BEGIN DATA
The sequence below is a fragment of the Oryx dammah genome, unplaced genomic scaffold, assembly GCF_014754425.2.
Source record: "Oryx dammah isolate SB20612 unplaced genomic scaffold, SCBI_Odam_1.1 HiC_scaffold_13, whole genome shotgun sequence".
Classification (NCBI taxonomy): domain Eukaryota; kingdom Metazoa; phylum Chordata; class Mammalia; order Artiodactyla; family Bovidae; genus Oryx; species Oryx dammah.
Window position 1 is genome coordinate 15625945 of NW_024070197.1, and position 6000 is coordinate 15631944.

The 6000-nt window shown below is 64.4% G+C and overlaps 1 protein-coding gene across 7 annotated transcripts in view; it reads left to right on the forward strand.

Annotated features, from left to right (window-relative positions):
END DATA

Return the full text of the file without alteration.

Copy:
The sequence below is a fragment of the Oryx dammah genome, unplaced genomic scaffold, assembly GCF_014754425.2.
Source record: "Oryx dammah isolate SB20612 unplaced genomic scaffold, SCBI_Odam_1.1 HiC_scaffold_13, whole genome shotgun sequence".
Classification (NCBI taxonomy): domain Eukaryota; kingdom Metazoa; phylum Chordata; class Mammalia; order Artiodactyla; family Bovidae; genus Oryx; species Oryx dammah.
Window position 1 is genome coordinate 15625945 of NW_024070197.1, and position 6000 is coordinate 15631944.

The 6000-nt window shown below is 64.4% G+C and overlaps 1 protein-coding gene across 7 annotated transcripts in view; it reads left to right on the forward strand.

Annotated features, from left to right (window-relative positions):